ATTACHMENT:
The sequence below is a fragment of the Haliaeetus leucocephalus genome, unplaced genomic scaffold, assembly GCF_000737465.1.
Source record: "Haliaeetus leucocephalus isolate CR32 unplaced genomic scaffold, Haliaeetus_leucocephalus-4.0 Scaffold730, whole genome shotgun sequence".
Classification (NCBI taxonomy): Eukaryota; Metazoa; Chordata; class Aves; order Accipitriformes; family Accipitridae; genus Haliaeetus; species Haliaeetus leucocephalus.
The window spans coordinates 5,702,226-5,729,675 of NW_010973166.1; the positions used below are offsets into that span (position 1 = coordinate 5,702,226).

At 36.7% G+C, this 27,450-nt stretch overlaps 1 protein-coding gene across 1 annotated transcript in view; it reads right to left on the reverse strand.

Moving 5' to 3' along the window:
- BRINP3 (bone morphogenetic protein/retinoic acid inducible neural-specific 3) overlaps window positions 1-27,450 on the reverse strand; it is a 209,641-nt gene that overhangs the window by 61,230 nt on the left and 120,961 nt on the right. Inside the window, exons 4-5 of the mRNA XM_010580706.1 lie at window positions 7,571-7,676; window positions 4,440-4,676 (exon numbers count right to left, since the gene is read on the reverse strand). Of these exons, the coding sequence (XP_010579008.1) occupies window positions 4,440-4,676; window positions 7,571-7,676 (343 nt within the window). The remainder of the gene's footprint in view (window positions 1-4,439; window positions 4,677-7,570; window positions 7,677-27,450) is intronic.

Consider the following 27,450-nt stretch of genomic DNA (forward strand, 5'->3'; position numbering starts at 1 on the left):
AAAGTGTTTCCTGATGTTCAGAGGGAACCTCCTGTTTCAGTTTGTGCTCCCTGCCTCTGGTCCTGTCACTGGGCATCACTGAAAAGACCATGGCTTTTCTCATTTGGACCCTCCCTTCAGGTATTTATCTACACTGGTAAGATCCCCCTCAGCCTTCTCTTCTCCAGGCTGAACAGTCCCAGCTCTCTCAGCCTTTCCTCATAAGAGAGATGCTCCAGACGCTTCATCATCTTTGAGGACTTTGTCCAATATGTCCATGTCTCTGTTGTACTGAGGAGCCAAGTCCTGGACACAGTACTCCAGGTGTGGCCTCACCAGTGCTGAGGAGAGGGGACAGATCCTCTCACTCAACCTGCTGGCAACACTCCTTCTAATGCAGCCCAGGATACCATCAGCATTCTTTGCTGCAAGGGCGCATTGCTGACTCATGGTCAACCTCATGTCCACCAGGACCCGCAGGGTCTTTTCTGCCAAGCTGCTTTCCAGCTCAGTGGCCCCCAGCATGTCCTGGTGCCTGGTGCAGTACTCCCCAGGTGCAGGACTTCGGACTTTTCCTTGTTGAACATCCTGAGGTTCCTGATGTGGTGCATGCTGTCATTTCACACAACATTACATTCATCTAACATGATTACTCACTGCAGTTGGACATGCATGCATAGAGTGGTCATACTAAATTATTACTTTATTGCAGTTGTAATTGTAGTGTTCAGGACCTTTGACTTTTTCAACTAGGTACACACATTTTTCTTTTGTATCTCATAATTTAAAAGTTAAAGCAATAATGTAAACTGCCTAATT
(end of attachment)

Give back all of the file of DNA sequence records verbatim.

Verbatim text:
The sequence below is a fragment of the Haliaeetus leucocephalus genome, unplaced genomic scaffold, assembly GCF_000737465.1.
Source record: "Haliaeetus leucocephalus isolate CR32 unplaced genomic scaffold, Haliaeetus_leucocephalus-4.0 Scaffold730, whole genome shotgun sequence".
Classification (NCBI taxonomy): Eukaryota; Metazoa; Chordata; class Aves; order Accipitriformes; family Accipitridae; genus Haliaeetus; species Haliaeetus leucocephalus.
The window spans coordinates 5,702,226-5,729,675 of NW_010973166.1; the positions used below are offsets into that span (position 1 = coordinate 5,702,226).

At 36.7% G+C, this 27,450-nt stretch overlaps 1 protein-coding gene across 1 annotated transcript in view; it reads right to left on the reverse strand.

Moving 5' to 3' along the window:
- BRINP3 (bone morphogenetic protein/retinoic acid inducible neural-specific 3) overlaps window positions 1-27,450 on the reverse strand; it is a 209,641-nt gene that overhangs the window by 61,230 nt on the left and 120,961 nt on the right. Inside the window, exons 4-5 of the mRNA XM_010580706.1 lie at window positions 7,571-7,676; window positions 4,440-4,676 (exon numbers count right to left, since the gene is read on the reverse strand). Of these exons, the coding sequence (XP_010579008.1) occupies window positions 4,440-4,676; window positions 7,571-7,676 (343 nt within the window). The remainder of the gene's footprint in view (window positions 1-4,439; window positions 4,677-7,570; window positions 7,677-27,450) is intronic.

Consider the following 27,450-nt stretch of genomic DNA (forward strand, 5'->3'; position numbering starts at 1 on the left):
AAAGTGTTTCCTGATGTTCAGAGGGAACCTCCTGTTTCAGTTTGTGCTCCCTGCCTCTGGTCCTGTCACTGGGCATCACTGAAAAGACCATGGCTTTTCTCATTTGGACCCTCCCTTCAGGTATTTATCTACACTGGTAAGATCCCCCTCAGCCTTCTCTTCTCCAGGCTGAACAGTCCCAGCTCTCTCAGCCTTTCCTCATAAGAGAGATGCTCCAGACGCTTCATCATCTTTGAGGACTTTGTCCAATATGTCCATGTCTCTGTTGTACTGAGGAGCCAAGTCCTGGACACAGTACTCCAGGTGTGGCCTCACCAGTGCTGAGGAGAGGGGACAGATCCTCTCACTCAACCTGCTGGCAACACTCCTTCTAATGCAGCCCAGGATACCATCAGCATTCTTTGCTGCAAGGGCGCATTGCTGACTCATGGTCAACCTCATGTCCACCAGGACCCGCAGGGTCTTTTCTGCCAAGCTGCTTTCCAGCTCAGTGGCCCCCAGCATGTCCTGGTGCCTGGTGCAGTACTCCCCAGGTGCAGGACTTCGGACTTTTCCTTGTTGAACATCCTGAGGTTCCTGATGTGGTGCATGCTGTCATTTCACACAACATTACATTCATCTAACATGATTACTCACTGCAGTTGGACATGCATGCATAGAGTGGTCATACTAAATTATTACTTTATTGCAGTTGTAATTGTAGTGTTCAGGACCTTTGACTTTTTCAACTAGGTACACACATTTTTCTTTTGTATCTCATAATTTAAAAGTTAAAGCAATAATGTAAACTGCCTAATT